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Three Unified Communications Buzzwords You Shouldn’t Ignore

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Unified Communications analyst Phil Edholm had an interesting blog Wednesday about a trio of emerging UC technologies that in his opinion “every enterprise UC and telecom leader should become aware of.” I don’t disagree with his 3 nominees, though I have some thoughts.

One of these technologies is WebRTC, of course. For those who don’t know, WebRTC is an emerging standard that could potentially rock the telecom world by arming lone Web developers with the tools to quickly write full-fledged communications applications.

For sure, that COULD be a threat to vendors like Cisco, Microsoft and Avaya. Indeed, that threat to Skype/Lync is behind Microsoft’s curious response to WebRTC, according to at least one popular conspiracy theory. But to me, it’s just as likely that vendors like Avaya that have deep expertise in the needs of enterprises and carriers end up leveraging WebRTC to develop these better applications more quickly. For instance, Dr. Alan Johnston, a distinguished engineer at Avaya and one of the ‘fathers’ of the SIP communications protocol, is also a major mover-and-shaker behind the WebRTC standard and has already written a book on it.

Another technology that Edholm identified as disruptive is VoLTE, or Voice over Long Term Evolution. This is also known as 4G wireless, and gives smartphones and tablets hundreds of Mbps per second in bandwidth. Mobile carriers using VoLTE can reduce the amount of telecom gear they need to use, boost their spectrum efficiency as well as audio quality (via technologies such as wideband/HD).

Unlike WebRTC, which has created a schism between Web vendors (and thus WebRTC fans) like Google and Mozilla and others like Skype-owning Microsoft, VoLTE has united all of the relevant mobile carriers and vendors (with the exception of Apple).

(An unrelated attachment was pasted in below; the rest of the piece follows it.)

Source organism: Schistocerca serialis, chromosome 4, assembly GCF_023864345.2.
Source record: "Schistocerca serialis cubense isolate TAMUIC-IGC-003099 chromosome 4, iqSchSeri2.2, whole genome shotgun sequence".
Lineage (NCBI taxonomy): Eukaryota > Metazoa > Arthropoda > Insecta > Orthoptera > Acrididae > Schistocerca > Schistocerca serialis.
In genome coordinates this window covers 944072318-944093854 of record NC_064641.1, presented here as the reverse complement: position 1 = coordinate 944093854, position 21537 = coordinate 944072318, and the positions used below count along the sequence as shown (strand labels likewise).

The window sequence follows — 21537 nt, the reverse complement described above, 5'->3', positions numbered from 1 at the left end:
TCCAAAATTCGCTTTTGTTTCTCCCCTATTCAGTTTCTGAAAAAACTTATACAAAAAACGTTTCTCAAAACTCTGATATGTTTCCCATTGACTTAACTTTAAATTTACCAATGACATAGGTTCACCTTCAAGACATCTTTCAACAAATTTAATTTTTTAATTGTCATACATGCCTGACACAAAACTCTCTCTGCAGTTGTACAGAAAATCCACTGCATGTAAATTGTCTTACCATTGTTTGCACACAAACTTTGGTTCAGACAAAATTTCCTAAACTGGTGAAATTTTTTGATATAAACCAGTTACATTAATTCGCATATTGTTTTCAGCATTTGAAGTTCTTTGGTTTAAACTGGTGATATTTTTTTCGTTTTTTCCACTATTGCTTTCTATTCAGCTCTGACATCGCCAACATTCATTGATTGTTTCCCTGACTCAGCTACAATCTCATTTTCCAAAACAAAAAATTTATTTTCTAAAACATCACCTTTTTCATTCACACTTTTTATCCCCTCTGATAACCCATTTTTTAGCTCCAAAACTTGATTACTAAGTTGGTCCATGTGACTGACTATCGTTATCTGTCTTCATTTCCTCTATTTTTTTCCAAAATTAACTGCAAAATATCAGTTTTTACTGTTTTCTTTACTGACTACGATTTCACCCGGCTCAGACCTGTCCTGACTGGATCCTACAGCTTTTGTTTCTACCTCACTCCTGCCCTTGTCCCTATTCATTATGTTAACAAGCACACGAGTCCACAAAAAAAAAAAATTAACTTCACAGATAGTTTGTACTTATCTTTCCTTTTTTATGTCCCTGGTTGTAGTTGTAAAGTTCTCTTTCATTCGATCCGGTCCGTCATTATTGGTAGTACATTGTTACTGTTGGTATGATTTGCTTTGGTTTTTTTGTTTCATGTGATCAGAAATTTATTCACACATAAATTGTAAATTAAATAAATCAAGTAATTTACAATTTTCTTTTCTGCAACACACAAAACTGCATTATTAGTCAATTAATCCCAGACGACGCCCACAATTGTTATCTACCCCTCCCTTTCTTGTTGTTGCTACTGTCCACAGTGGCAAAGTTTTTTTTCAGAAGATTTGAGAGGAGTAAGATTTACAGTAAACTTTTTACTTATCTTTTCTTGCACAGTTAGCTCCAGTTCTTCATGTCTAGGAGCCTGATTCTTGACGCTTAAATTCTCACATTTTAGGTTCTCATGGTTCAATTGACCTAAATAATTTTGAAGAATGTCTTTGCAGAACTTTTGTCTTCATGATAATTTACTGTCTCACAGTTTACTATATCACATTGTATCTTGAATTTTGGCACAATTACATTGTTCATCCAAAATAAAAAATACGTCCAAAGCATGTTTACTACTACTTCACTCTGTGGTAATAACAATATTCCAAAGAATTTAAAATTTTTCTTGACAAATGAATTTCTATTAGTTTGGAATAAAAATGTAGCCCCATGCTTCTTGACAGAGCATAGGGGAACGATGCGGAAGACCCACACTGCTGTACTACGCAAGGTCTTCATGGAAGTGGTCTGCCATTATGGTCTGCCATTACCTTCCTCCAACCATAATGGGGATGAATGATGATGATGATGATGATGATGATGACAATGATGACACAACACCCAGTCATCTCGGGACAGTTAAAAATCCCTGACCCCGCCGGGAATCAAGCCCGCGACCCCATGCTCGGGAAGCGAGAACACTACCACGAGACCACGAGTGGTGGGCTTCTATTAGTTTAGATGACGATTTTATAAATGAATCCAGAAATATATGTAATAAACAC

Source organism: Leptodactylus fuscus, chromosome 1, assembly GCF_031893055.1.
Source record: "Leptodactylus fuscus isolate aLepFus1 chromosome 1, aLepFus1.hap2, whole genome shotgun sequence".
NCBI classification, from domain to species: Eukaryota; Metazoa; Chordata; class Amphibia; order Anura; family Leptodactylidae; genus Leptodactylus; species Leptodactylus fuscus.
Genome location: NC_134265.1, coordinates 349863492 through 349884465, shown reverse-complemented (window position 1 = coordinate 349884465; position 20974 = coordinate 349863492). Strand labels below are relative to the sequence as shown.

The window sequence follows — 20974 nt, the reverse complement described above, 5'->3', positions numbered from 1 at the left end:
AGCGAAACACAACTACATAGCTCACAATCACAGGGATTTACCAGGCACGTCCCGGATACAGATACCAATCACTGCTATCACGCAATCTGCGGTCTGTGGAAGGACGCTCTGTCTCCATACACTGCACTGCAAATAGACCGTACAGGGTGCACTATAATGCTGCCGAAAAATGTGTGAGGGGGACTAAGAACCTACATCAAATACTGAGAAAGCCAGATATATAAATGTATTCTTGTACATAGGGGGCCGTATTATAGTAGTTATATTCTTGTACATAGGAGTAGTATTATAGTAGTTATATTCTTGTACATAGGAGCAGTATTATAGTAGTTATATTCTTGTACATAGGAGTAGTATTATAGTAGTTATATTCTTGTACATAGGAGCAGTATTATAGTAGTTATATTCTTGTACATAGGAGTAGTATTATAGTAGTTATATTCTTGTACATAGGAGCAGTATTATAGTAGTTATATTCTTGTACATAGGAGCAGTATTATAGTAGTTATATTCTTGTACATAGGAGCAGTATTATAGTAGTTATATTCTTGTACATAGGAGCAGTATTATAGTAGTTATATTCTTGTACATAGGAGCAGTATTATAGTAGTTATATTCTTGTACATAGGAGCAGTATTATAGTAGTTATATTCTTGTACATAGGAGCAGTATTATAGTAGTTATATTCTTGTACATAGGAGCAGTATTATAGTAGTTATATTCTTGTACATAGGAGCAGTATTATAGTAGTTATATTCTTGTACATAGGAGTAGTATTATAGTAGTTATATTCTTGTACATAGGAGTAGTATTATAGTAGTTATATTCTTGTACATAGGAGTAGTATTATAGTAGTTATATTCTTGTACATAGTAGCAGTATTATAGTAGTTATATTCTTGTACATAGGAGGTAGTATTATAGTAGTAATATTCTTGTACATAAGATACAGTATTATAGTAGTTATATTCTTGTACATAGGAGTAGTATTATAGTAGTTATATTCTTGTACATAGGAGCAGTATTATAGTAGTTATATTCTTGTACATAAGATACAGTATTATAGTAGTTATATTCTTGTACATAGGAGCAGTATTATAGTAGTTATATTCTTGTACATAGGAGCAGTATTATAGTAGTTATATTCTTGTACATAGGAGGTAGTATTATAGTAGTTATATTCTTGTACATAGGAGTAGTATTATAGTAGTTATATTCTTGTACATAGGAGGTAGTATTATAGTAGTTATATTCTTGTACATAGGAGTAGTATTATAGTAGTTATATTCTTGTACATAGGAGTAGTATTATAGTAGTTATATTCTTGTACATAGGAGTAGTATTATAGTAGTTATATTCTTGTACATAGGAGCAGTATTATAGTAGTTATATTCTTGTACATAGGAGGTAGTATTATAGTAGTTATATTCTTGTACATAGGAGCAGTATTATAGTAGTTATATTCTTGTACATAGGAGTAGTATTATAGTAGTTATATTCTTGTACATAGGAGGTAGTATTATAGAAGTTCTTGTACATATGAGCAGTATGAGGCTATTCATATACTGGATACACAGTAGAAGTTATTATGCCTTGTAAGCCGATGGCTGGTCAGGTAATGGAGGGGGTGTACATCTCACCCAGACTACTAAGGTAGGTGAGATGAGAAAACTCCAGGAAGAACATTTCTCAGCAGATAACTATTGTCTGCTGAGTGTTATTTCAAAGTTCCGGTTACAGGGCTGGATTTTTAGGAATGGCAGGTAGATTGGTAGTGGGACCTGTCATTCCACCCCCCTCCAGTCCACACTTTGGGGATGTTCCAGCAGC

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The third technology that Edholm likes is called RCS, or Rich Communications Services. The term is vague, but the use cases are not. “With RCS, moving from a voice call to a video call is one click. Or sending data like a picture or movie to the person you are talking to is easy,” he writes. “With RCS/JOYN, the potential is easy multimedia communications, retaining your phone number as a specific identity enables new capabilities. Finally, as RCS is integrated with the phone, all of the traditional contact lists and other functions will work with the rich media of RCS.”

Sounds great. But RCS is not the only way to deliver this sort of power and flexibility. Last year, Avaya Labs researchers demoed a technology we’re calling ‘Sessions To Go’ at the Enterprise Connect conference as well as Oracle Openworld.

According to Avaya Labs president Ravi Sethi, Sessions To Go lets you seamlessly move audio or video calls from one device to another. For example, you could start a call/videoconference on your Avaya office phone or PC, but then head out the door and keep talking to the same person on your smartphone WITHOUT hanging up. To transfer the call to your mobile, you simply scan a QR code displayed by your phone or video conferencing app. Perfect in this mobile and BYOD age.

Avaya hasn’t confirmed when Sessions To Go, which is still being developed by our Labs researchers, will ship. But I predict that Sessions To Go will arrive in some of our key UC products sooner than you might expect.

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While we’re on the subject of predictions, Avaya Europe recently published an infographic containing seven rather bold predictions about where video conferencing is headed in 2013. You can click on the JPEG version below or download the PDF here and let me know if you agree or disagree.

Three Unified Communications Buzzwords You Shouldnt Ignore image 17501 Avaya VideoPredictions2013 AW EN hi page 0012

Comments on this Article: 2

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  1. TL says:

    How is this any different than what MSFT does with Lync? Genuine question. I use Lync and can be on a voice call on pc and move to mobile today with “one click” too. Maybe two! Without hanging up.

  2. Eric Lai says:

    What’s that Lync feature called and when was it introduced? I’m impressed. Perhaps there are multiple vendors with different versions all at varying levels of maturity. Edholm doesn’t really say.

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